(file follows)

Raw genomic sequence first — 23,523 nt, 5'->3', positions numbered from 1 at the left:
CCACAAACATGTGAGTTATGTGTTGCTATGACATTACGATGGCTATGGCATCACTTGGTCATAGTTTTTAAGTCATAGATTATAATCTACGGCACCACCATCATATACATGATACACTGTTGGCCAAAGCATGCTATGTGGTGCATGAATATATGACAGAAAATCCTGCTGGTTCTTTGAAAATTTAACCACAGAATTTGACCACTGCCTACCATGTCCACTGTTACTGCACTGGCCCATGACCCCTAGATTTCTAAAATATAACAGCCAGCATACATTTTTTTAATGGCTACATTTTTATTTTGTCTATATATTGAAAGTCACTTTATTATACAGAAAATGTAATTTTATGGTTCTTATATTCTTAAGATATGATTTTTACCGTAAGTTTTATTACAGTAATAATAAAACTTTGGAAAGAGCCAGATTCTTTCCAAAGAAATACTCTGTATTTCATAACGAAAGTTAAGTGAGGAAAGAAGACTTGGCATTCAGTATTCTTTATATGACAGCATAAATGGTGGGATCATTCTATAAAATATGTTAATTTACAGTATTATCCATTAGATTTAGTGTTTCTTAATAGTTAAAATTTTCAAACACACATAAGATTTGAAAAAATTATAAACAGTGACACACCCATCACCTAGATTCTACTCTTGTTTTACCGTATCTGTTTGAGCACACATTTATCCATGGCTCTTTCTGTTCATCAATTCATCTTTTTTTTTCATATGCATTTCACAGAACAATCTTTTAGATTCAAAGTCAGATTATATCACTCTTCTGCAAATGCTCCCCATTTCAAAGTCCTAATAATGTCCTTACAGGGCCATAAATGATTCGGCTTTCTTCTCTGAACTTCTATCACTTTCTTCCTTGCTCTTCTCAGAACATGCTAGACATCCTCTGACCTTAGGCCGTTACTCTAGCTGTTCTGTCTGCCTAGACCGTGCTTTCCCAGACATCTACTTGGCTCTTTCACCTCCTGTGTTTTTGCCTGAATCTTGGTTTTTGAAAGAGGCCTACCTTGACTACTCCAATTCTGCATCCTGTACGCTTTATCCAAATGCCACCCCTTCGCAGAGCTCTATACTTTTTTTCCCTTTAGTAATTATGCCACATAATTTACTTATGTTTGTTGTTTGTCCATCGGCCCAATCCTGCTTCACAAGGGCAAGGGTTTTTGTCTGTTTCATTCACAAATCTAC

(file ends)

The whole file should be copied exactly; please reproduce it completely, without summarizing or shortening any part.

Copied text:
Raw genomic sequence first — 23,523 nt, 5'->3', positions numbered from 1 at the left:
CCACAAACATGTGAGTTATGTGTTGCTATGACATTACGATGGCTATGGCATCACTTGGTCATAGTTTTTAAGTCATAGATTATAATCTACGGCACCACCATCATATACATGATACACTGTTGGCCAAAGCATGCTATGTGGTGCATGAATATATGACAGAAAATCCTGCTGGTTCTTTGAAAATTTAACCACAGAATTTGACCACTGCCTACCATGTCCACTGTTACTGCACTGGCCCATGACCCCTAGATTTCTAAAATATAACAGCCAGCATACATTTTTTTAATGGCTACATTTTTATTTTGTCTATATATTGAAAGTCACTTTATTATACAGAAAATGTAATTTTATGGTTCTTATATTCTTAAGATATGATTTTTACCGTAAGTTTTATTACAGTAATAATAAAACTTTGGAAAGAGCCAGATTCTTTCCAAAGAAATACTCTGTATTTCATAACGAAAGTTAAGTGAGGAAAGAAGACTTGGCATTCAGTATTCTTTATATGACAGCATAAATGGTGGGATCATTCTATAAAATATGTTAATTTACAGTATTATCCATTAGATTTAGTGTTTCTTAATAGTTAAAATTTTCAAACACACATAAGATTTGAAAAAATTATAAACAGTGACACACCCATCACCTAGATTCTACTCTTGTTTTACCGTATCTGTTTGAGCACACATTTATCCATGGCTCTTTCTGTTCATCAATTCATCTTTTTTTTTCATATGCATTTCACAGAACAATCTTTTAGATTCAAAGTCAGATTATATCACTCTTCTGCAAATGCTCCCCATTTCAAAGTCCTAATAATGTCCTTACAGGGCCATAAATGATTCGGCTTTCTTCTCTGAACTTCTATCACTTTCTTCCTTGCTCTTCTCAGAACATGCTAGACATCCTCTGACCTTAGGCCGTTACTCTAGCTGTTCTGTCTGCCTAGACCGTGCTTTCCCAGACATCTACTTGGCTCTTTCACCTCCTGTGTTTTTGCCTGAATCTTGGTTTTTGAAAGAGGCCTACCTTGACTACTCCAATTCTGCATCCTGTACGCTTTATCCAAATGCCACCCCTTCGCAGAGCTCTATACTTTTTTTCCCTTTAGTAATTATGCCACATAATTTACTTATGTTTGTTGTTTGTCCATCGGCCCAATCCTGCTTCACAAGGGCAAGGGTTTTTGTCTGTTTCATTCACAAATCTAC